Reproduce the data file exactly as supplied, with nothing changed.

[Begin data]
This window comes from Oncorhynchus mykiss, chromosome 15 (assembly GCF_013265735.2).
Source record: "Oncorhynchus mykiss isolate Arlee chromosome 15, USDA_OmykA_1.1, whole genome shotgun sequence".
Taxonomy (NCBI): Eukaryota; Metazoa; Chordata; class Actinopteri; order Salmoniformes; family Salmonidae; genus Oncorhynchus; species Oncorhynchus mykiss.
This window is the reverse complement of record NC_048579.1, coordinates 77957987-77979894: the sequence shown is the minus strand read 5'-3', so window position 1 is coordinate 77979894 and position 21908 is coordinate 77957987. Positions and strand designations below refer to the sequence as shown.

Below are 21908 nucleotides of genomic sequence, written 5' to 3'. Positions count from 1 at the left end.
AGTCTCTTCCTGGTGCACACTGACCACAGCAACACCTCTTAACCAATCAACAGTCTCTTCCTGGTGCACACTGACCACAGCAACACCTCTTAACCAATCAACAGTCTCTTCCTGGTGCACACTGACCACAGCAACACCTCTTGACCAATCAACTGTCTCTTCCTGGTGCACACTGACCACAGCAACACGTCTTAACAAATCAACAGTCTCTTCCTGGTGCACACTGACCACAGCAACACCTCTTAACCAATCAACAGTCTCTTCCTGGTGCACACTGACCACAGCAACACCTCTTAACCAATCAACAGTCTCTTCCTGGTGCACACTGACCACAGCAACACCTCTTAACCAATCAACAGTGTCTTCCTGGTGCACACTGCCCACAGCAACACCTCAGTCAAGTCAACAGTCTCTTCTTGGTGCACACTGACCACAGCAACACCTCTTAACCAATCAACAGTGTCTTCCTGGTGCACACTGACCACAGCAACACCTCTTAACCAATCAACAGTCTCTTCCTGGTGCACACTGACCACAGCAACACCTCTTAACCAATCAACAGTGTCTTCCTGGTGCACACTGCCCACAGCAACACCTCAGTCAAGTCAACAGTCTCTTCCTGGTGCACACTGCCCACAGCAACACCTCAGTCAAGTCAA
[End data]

This window comes from Oncorhynchus mykiss, chromosome 15 (assembly GCF_013265735.2).
Source record: "Oncorhynchus mykiss isolate Arlee chromosome 15, USDA_OmykA_1.1, whole genome shotgun sequence".
Taxonomy (NCBI): Eukaryota; Metazoa; Chordata; class Actinopteri; order Salmoniformes; family Salmonidae; genus Oncorhynchus; species Oncorhynchus mykiss.
This window is the reverse complement of record NC_048579.1, coordinates 77957987-77979894: the sequence shown is the minus strand read 5'-3', so window position 1 is coordinate 77979894 and position 21908 is coordinate 77957987. Positions and strand designations below refer to the sequence as shown.

Below are 21908 nucleotides of genomic sequence, written 5' to 3'. Positions count from 1 at the left end.
AGTCTCTTCCTGGTGCACACTGACCACAGCAACACCTCTTAACCAATCAACAGTCTCTTCCTGGTGCACACTGACCACAGCAACACCTCTTAACCAATCAACAGTCTCTTCCTGGTGCACACTGACCACAGCAACACCTCTTGACCAATCAACTGTCTCTTCCTGGTGCACACTGACCACAGCAACACGTCTTAACAAATCAACAGTCTCTTCCTGGTGCACACTGACCACAGCAACACCTCTTAACCAATCAACAGTCTCTTCCTGGTGCACACTGACCACAGCAACACCTCTTAACCAATCAACAGTCTCTTCCTGGTGCACACTGACCACAGCAACACCTCTTAACCAATCAACAGTGTCTTCCTGGTGCACACTGCCCACAGCAACACCTCAGTCAAGTCAACAGTCTCTTCTTGGTGCACACTGACCACAGCAACACCTCTTAACCAATCAACAGTGTCTTCCTGGTGCACACTGACCACAGCAACACCTCTTAACCAATCAACAGTCTCTTCCTGGTGCACACTGACCACAGCAACACCTCTTAACCAATCAACAGTGTCTTCCTGGTGCACACTGCCCACAGCAACACCTCAGTCAAGTCAACAGTCTCTTCCTGGTGCACACTGCCCACAGCAACACCTCAGTCAAGTCAA